Bingbot is making these bogus requests to resources that has never been a thing on our domain. We see the same behavior in client domains leading us to the conclusion this is not an inheritage from a previous domain owner, but simply bogus. No other crawlers are doing this.

Does anyone know why Bingbot is doing this? And should we tackle these requests with a HTTP 404, 410, or maybe something just as bogus like HTTP 418?

Examples of requests:

  • /volleyplayersit
  • /volley-mercato
  • /mayflower-seafood-restaurant-reidsville-online-menu
  • /kfc-kentucky-fried-chicken-reidsville-online-menu
  • /conceptevents/quinceanera-dresses

A raw request from hostname msnbot-xxx-xx-xx.search.msn.com:

GET /kfc-kentucky-fried-chicken-reidsville-online-menu HTTP/1.1
Host: ...
Cache-Control: no-cache
Pragma: no-cache
Accept: */*
Accept-Encoding: gzip, deflate
from: bingbot(at)microsoft.com
User-Agent: Mozilla/5.0 AppleWebKit/537.36 (KHTML, like Gecko; compatible; bingbot/2.0; +http://www.bing.com/bingbot.htm) Chrome/103.0.5060.134 Safari/537.36

Note: I am fairly certain that this is not related to any spam infections or CDN Proxy glitching.

  • This happens to me on my web site. There's a set of about a dozen URLs that never existed on my domain (I'm first owner, its an Israeli domain, and the URLs are in Spanish), and Bing comes around every two weeks asking for two of them at random. Seems a common enough problem for a Google search to come up with several results, including from MS forums from a few years back where MS said they're working on it. When I searched for a solution at the time, the only one I could find was excluding the relevant URLs in robots.txt, which does work for me.
    – Uri Raz
    Feb 12, 2023 at 19:13
  • @UriRaz Thank you. Are you able to post some of those links for reading? I managed to find people having the same problems. But no one really explaining why this happens or how to tackle it.
    – tim
    Feb 13, 2023 at 6:49
  • 1
    Have you reverse lookup'd the referring IP's? I've experienced this in the past and it turned out to be coming from a hacked website. This answer of mine might be relevant webmasters.stackexchange.com/a/136613/122139 Feb 14, 2023 at 19:51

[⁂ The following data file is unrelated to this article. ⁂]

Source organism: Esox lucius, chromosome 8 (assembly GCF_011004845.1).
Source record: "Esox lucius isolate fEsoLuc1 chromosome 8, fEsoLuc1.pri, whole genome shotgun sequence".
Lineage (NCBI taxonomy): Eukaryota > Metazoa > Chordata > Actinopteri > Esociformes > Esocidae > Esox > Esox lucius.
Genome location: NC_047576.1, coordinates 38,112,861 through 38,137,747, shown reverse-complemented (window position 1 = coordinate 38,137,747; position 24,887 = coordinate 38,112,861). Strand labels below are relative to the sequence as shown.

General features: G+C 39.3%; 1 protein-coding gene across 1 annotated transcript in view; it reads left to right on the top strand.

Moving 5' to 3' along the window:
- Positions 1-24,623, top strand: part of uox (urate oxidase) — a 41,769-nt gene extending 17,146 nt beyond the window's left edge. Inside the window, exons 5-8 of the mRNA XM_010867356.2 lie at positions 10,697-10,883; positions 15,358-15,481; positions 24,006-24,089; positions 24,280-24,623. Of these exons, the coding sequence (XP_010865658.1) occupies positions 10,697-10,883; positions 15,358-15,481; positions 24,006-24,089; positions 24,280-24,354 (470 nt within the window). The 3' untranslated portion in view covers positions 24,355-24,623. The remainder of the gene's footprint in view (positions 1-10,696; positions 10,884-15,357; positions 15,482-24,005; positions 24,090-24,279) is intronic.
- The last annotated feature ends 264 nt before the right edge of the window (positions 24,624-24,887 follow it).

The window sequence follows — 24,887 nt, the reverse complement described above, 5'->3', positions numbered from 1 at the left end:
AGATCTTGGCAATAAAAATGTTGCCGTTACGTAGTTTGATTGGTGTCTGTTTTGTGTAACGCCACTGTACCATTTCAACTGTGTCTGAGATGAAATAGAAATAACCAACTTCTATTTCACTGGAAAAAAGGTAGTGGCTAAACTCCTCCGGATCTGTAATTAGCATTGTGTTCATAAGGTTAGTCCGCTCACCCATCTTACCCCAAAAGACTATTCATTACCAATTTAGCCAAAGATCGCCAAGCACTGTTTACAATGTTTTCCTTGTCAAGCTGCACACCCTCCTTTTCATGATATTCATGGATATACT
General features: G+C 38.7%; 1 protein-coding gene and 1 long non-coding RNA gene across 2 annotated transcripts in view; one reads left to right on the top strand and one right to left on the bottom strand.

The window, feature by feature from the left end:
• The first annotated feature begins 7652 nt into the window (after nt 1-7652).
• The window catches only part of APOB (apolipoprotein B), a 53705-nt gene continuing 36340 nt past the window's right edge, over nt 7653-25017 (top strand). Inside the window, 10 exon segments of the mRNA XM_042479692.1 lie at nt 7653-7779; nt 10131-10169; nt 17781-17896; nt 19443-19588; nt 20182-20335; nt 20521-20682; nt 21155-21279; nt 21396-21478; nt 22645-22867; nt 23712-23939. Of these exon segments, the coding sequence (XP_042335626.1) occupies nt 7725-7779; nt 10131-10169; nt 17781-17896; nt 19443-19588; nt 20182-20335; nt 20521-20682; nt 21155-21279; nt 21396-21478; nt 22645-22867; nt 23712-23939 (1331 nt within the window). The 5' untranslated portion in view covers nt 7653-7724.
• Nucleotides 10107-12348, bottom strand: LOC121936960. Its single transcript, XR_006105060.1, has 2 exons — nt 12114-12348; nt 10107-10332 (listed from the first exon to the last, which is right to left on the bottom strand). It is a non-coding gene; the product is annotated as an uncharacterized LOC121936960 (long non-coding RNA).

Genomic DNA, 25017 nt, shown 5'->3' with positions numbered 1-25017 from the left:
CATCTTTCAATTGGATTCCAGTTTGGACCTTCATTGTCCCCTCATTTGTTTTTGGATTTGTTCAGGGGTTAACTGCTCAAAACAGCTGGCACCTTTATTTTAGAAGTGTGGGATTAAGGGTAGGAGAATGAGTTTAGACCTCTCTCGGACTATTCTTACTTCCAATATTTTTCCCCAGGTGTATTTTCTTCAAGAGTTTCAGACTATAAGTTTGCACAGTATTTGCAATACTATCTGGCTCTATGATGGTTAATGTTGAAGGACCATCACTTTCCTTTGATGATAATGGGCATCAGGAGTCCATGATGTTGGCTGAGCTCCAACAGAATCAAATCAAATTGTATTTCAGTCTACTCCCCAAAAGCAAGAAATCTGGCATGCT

• 1
    @MikeCiffone Yes, reverse dns lookup resolves to hostnames like msnbot-xxx-xx-xx.search.msn.com.
    – tim
    Feb 15, 2023 at 8:19
  • Presumably your site has always returned a 404 HTTP status for these "bogus" URLs? Is Bingbot crawling the same "bogus" URLs over time, or do they continue to vary?
    – MrWhite
    Feb 16, 2023 at 22:33

4 Answers 4


A 404 would be the conventional response and technically correct one but a 410 would be better as its considered permanent - unlike 404 - and tells the search engine it should be removed from its engine.

A 418 is only suitable for use on February 30-31, except for testing. Configuration and testing of 418 should only ever be done on 1 April or days not ending in "y".

  • LOL :-) Thanks for providing an awesome answer. I will await a few more answers before accepting one to see if someone also have information on why Bingbot is doing this.
    – tim
    Feb 13, 2023 at 6:27

The best page I've seen is https://answers.microsoft.com/en-us/bing/forum/all/bing-crawlers-never-drop-crawling-a-non-existing/9c56f5f2-4d80-4095-87b2-99ffdb346785

I can share my observation that Bing keeps requesting URLs that never existed, or takes a URL with caps and requests it with all lower case, and that disallowing the URLs on robots.txt does make Bing stop requesting them.

Bing being proprietary software, only Microsoft can explain why it's doing so. My guess is Microsoft doesn't keep full URLs, but rather breaks them into host and path, and uses a hash with too many collisions or a probabilistic data structure, like Bloom filter, to reconnect them. My guess is it saves them enough computing resources (including electricity to keep them running) for them to pay the price of spurious 404s and webmaster complaints.


Guessing here again. Bingbot will be crawling a different set of sites to others bots. And perhaps, on one of those sites they have put links to your website. The latter is quite a common occurrence.

If this is the case, if you respond with 404, Bingbot may continue exploring them. As @DavidGo's suggestion, a 410 might be more appropriate.

  • I have had this thought myself. This theory would allow anyone evil to just post a bunch of made up links for competitors allover the web and they would be crawled by Bingbot. Logic tells me Bingbot hopefully seeks a little trust in what they would waste resources in crawling. I'm not able to confirm or deny.
    – tim
    Feb 15, 2023 at 8:12
  • @tim, there are many many posts here of people complaining about such links. It's not just Bingbot, it's also Google. On my websites, Google has these links. They are small in number so I haven't busted my gut yet. Feb 15, 2023 at 10:20
  • I haven't came across this problem with Googlebot, Yahoo! Slurp, Petalbot, DuckDuckBot, or Yandex Bot so this might not be one of those cases you are referring to.
    – tim
    Feb 16, 2023 at 6:43

If you don't have much traffic from Bing (most people don't). Consider blocking Bing altogether. We found Bing was making 40k+ requests to one of our domains, causing server issues and even some loss of Google traffic. Blocking Bing Bot fixed everything.

Letting Bing Bot crawl has very little upside but a massive possible downside with bogus requests, excessive crawling and other issues.

  • This can be a short term solution to problems with mass crawling. I would first try setting Crawl-delay in robots.txt.
    – tim
    May 3, 2023 at 10:12
  • @tim Not worth it. Bing would only respect Crawl delay if set for all bots.
    – JM John
    May 4, 2023 at 2:35

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